The Women, Peace, and Security Agenda in the CAR: Implications for MINUSCA and the Samba-Panza Interim Government

The Women, Peace, and Security Agenda in the CAR: Implications for MINUSCA and the Samba-Panza Interim Government

Since 2000, the UN Security Council (UNSC) has ratified seven complementary resolutions regarding the inclusion of women’s perspectives during peace processes, and their gender-specific experiences of conflict. This doctrine, known as Women, Peace, and Security (WPS), embodies the international community’s acknowledgement, legitimisation, and normalisation of women’s fundamental significance to achieving global peace and security.

The WPS agenda is currently experiencing an increased level of political exposure and support from the international community. As such, UNSC Resolution (UNSCR) 2122 was passed in late 2013. It identifies systematic measures for the inclusion of women in conflict prevention, resolution, and peacebuilding. Twelve African states have put in place National Action Plans (NAP) to implement UNSCR 1325 into their political and legal structures. However, despite fragmented efforts to promote the rights of women in the Central African Republic (CAR), there remains no specific commitment towards implementing UNSCR 1325 and acknowledging the significance of women during conflict and post-conflict settings. Without this commitment at a state level, the issues that the WPS agenda seeks to remedy cannot progress in the CAR. As a consequence, the specific needs of some of the world’s most vulnerable women will continue to go unaddressed.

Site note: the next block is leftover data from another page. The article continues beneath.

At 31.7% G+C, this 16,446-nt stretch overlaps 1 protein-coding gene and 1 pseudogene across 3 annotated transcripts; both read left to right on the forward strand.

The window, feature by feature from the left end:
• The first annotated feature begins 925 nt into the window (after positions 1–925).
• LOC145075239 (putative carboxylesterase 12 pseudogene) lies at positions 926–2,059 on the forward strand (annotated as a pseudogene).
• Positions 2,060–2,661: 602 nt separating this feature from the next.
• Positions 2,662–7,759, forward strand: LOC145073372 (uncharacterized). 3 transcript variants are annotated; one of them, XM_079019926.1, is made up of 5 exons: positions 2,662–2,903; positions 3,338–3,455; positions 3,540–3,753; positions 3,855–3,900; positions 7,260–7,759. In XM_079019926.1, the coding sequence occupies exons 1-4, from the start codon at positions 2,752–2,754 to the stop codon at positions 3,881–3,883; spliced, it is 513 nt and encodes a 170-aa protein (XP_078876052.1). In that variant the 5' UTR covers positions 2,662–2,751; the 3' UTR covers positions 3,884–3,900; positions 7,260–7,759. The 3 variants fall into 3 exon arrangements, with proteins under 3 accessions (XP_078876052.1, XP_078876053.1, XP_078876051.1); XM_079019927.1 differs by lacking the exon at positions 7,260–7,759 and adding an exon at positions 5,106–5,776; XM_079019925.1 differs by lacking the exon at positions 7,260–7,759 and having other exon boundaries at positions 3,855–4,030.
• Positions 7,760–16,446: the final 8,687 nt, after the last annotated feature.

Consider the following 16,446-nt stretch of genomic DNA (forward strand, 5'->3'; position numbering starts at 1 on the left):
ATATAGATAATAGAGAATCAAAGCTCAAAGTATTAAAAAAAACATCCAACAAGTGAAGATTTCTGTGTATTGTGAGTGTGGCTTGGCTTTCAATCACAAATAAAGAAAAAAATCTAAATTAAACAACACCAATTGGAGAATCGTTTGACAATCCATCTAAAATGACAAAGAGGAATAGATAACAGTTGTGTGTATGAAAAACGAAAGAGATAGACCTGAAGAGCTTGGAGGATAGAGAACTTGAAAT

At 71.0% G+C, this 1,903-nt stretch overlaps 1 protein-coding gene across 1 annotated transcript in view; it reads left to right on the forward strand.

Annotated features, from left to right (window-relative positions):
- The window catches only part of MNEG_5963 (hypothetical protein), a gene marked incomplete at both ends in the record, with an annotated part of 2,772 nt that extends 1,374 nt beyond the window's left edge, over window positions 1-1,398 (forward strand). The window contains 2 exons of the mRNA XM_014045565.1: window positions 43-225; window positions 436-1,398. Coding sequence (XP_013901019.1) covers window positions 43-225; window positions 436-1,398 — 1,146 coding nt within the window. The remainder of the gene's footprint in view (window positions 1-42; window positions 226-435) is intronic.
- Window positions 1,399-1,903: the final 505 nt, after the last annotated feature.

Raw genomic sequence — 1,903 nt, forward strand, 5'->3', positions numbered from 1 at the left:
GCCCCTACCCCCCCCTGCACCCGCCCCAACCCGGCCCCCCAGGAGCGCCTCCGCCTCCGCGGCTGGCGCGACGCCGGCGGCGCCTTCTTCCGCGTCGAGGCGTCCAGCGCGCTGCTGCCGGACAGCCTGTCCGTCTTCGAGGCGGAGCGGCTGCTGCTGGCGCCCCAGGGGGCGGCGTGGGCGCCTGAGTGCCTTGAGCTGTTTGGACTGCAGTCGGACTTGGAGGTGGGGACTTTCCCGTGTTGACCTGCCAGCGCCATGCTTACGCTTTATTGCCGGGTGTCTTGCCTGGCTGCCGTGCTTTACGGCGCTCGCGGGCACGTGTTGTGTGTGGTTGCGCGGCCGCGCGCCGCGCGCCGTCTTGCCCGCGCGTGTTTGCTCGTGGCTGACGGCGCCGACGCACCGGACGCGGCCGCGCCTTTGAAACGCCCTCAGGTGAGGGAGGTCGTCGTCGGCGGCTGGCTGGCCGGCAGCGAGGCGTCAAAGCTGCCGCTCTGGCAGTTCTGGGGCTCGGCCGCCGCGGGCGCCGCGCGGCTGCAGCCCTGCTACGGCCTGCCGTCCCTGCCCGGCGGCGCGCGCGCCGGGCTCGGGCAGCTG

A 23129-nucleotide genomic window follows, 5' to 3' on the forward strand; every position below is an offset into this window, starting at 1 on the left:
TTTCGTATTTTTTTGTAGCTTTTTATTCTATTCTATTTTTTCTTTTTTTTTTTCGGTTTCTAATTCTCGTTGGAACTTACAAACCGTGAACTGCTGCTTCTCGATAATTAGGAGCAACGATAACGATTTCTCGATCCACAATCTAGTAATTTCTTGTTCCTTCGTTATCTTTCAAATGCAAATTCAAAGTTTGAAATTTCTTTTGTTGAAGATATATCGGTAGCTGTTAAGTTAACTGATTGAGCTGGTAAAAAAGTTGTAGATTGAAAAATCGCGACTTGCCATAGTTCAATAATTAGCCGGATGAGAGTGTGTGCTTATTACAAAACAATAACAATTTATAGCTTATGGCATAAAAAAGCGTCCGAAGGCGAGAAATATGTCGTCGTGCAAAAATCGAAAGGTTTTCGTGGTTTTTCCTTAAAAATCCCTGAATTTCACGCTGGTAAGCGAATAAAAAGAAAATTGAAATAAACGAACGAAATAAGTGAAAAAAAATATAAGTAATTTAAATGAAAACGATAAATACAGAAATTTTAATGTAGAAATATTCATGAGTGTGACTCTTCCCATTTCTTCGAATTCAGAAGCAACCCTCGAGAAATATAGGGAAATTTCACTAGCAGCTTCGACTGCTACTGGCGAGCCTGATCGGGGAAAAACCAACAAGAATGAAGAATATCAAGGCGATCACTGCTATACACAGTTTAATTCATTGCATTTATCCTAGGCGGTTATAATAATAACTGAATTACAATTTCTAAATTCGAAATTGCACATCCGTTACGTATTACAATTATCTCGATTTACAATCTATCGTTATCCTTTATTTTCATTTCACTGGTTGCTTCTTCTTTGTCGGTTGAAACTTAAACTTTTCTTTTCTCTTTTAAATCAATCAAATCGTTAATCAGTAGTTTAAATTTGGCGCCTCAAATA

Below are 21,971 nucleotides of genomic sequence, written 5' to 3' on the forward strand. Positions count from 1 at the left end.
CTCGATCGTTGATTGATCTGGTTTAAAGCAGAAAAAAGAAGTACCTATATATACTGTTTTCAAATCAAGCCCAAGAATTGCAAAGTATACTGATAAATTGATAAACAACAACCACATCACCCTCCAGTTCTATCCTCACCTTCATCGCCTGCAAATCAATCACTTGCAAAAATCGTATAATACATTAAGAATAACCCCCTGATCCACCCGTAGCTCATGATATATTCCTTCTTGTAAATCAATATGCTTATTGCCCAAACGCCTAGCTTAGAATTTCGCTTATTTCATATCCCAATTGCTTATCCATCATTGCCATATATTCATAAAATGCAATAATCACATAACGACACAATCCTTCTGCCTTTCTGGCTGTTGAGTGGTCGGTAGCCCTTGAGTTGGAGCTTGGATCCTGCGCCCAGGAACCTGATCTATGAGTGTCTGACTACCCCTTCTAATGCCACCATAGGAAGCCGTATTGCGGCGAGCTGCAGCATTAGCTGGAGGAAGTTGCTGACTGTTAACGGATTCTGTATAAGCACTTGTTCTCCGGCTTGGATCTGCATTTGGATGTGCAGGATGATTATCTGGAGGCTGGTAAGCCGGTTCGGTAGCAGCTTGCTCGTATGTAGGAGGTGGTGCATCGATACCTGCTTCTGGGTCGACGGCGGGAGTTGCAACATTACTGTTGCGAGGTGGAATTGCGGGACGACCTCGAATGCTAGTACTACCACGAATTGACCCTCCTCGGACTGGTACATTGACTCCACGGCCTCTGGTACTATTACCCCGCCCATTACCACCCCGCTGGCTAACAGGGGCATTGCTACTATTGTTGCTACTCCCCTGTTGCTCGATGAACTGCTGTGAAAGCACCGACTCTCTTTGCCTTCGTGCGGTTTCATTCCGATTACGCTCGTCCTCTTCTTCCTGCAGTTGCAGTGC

• The United Nations Multidimensional Stabilisation Mission in the Central African Republic (MINUSCA) should deploy the entire complement of military personnel at the earliest opportunity to secure the state from further collapse, re-instate rule of law, and investigate and prosecute crimes.
  • Once the conflict environment is secured, the UN should, in line with UNSCR 2121 and 2127, immediately deploy gender advisors, women and children protection advisors, and medical and counselling services for survivors of SGBV and all other forms of violence.
  • During the peace process, the Samba-Panza Interim Government should take all necessary measures to ensure the perspectives and interests of women are represented in accordance with UNSCR 1325.
  • The Samba-Panza Interim Government must, as part of their post-conflict recovery and state-building agenda, begin to establish the foundations for a NAP on the implementation of UNSCR 1325 and subsequent resolutions.
  • African Union (AU) and ECCOS member states (i.e. The Republic of Congo), with current experience in NAP development, should provide the CAR with technical assistance for their post-conflict WPS implementation, as a stable CAR contributes to the stability of the region.

[Summary adapted from author]

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